WILSON’S LOCAL PRINT AND DIGITAL COMMUNITY INSTITUTION SINCE 1896

High-tech patient care: Renovated cardiopulmonary unit opens at hospital

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Cardiopulmonary patients are receiving diagnostic tests and procedures in a newly renovated space at Wilson Medical Center.

Echocardiograms, pulmonary function tests, diagnostic cardiac catheterizations, heart stent placements and much more are now performed at the front of the hospital in the area where endoscopies and colonoscopies were previously performed.

“We love being at the front of the hospital now,” said Nicole Worrell, assistant director of diagnostic and interventional cardiology, noting how much more convenient it is now for patients to enter.

Dr. Sanjay Cherukuri said he and other physicians can now provide more detailed and complicated heart evaluations at the hospital because of the newest technology that was added during the renovation.

The new area has separate spaces for different procedures. For instance, one pod is for special radiology procedures, such as placing IV ports for dialysis access. Other areas are used for respiratory care and stress tests. Each division has its own procedure rooms and recovery areas.

Worrell said the divisions make the workspace more efficient.

The high-tech cath lab provides the tools for new procedures and expands the ability to image the heart, said Chris Brown, associate administrator. Doctors can open more complex heart lesions now and continue to perform pacemaker and implantable cardiac defibrillator implants. There is also room to grow in the lab area as new procedures are added, including the ability to treat blood clots in the legs or lungs.

Brown said the new cardiopulmonary area is a $2.76 million investment and shows the commitment by Duke LifePoint to invest in the hospital.

“This is one way of elevating available technology to the citizens of Wilson,” he said.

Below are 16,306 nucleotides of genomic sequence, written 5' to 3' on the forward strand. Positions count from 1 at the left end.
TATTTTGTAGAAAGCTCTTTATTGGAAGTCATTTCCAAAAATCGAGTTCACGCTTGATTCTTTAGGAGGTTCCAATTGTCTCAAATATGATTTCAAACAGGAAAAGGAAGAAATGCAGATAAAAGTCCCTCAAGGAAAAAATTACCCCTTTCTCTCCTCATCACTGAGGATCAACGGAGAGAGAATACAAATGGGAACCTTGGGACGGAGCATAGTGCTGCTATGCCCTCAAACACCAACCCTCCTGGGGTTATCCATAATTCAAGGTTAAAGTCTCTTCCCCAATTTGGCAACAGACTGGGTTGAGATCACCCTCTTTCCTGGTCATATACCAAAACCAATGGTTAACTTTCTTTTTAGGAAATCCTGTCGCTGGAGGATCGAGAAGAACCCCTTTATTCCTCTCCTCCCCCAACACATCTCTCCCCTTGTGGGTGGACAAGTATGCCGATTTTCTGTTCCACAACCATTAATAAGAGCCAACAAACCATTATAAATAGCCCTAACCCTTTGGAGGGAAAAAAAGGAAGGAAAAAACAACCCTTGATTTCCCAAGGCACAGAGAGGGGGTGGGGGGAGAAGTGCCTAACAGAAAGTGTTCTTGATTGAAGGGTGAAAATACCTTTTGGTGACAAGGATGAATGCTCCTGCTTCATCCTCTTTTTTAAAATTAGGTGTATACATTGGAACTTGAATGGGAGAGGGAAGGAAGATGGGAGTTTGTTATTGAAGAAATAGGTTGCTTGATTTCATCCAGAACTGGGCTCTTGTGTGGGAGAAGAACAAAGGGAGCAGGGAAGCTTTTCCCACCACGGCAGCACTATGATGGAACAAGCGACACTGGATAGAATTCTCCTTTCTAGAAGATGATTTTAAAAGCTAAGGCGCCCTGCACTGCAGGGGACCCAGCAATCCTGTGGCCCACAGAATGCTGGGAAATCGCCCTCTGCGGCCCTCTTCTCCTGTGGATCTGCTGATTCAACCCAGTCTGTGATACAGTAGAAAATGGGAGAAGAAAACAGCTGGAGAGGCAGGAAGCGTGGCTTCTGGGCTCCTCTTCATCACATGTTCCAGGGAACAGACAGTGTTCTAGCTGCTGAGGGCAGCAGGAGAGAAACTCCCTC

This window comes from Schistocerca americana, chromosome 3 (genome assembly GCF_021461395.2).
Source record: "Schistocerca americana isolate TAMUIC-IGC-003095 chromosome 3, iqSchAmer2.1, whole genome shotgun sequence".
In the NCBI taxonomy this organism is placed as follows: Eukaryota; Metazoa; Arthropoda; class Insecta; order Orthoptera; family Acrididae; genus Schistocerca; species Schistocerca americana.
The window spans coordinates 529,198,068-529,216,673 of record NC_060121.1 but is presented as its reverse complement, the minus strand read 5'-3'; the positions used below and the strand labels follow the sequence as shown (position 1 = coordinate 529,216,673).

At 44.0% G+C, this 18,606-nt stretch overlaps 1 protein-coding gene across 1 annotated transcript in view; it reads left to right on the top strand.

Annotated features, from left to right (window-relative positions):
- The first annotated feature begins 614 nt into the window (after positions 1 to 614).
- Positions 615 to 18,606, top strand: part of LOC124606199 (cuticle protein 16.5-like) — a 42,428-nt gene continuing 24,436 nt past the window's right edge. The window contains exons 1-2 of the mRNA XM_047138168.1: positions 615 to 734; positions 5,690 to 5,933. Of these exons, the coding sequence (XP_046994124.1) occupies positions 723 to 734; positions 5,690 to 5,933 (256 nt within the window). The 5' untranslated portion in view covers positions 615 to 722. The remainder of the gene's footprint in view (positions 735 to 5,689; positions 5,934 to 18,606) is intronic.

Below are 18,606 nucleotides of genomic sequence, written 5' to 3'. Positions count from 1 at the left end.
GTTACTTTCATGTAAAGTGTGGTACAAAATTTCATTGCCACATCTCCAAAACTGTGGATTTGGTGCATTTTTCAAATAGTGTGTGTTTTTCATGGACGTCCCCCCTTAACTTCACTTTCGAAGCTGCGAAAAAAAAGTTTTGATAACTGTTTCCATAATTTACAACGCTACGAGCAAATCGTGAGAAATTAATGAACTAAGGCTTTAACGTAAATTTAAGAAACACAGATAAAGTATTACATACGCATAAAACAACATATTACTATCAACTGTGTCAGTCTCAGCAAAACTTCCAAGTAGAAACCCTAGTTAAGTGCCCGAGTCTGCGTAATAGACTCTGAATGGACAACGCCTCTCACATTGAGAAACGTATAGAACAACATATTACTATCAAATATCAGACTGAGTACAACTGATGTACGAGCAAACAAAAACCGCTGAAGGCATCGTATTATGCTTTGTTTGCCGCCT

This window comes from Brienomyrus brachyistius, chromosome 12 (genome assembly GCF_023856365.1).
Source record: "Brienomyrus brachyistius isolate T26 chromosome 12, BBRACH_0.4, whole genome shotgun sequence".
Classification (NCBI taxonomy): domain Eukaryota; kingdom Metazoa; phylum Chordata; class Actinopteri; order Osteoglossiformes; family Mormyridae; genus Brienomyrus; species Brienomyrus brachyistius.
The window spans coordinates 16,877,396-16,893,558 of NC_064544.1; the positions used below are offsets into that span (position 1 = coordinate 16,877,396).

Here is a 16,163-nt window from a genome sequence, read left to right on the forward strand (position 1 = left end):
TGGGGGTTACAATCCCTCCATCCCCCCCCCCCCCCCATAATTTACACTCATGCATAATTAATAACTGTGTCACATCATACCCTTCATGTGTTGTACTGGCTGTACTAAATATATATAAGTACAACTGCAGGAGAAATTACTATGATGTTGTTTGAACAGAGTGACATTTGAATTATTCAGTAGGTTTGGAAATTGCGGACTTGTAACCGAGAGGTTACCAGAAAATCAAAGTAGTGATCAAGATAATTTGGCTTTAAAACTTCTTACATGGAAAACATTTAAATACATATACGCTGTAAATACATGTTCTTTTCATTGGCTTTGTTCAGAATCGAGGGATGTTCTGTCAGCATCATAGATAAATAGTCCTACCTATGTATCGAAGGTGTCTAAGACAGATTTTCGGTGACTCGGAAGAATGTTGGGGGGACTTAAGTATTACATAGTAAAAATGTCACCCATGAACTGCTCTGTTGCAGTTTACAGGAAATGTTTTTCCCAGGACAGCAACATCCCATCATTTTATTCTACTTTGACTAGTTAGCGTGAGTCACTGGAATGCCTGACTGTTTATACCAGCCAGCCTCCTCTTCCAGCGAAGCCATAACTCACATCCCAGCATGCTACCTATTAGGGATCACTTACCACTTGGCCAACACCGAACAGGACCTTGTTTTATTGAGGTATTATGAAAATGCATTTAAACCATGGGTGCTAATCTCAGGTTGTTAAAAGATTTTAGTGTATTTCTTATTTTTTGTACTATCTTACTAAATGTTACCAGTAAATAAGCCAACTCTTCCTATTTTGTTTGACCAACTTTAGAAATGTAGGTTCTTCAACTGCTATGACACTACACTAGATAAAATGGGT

The cath lab is currently used two days a week for vascular work in the legs and three days a week for heart catherizations. The goal is to jump to five days a week for cardiac care, Brown said.

During the days the cath lab is doing percutaneous coronary interventions — balloons and stents in coronary arteries — there is a standby critical care ambulance on site in case a patient needs emergency transport to Rex Hospital in Raleigh, Worrell pointed out during a tour of the unit.

Cherukuri said hospital staff members want to meet the community’s needs, and he encourages patients to let staff know what other services are needed.

The renovations and improvements of the cardiopulmonary unit are part of Duke LifePoint’s $82 million improvement plan that started almost two years ago and includes a “gut and rebuild” approach throughout the hospital. The commitment to capital improvements was part of the joint venture agreement when Duke LifePoint Healthcare acquired an 80 percent stake in Wilson Medical Center.

Projects already completed include the behavioral health unit that recently opened and the renovation of fifth-floor patient rooms. Upcoming projects include a gut and rebuild of the labor and delivery unit starting in the next few months as well as renovation of the operation rooms.

The sleep lab will be the next new area to open, Brown said.

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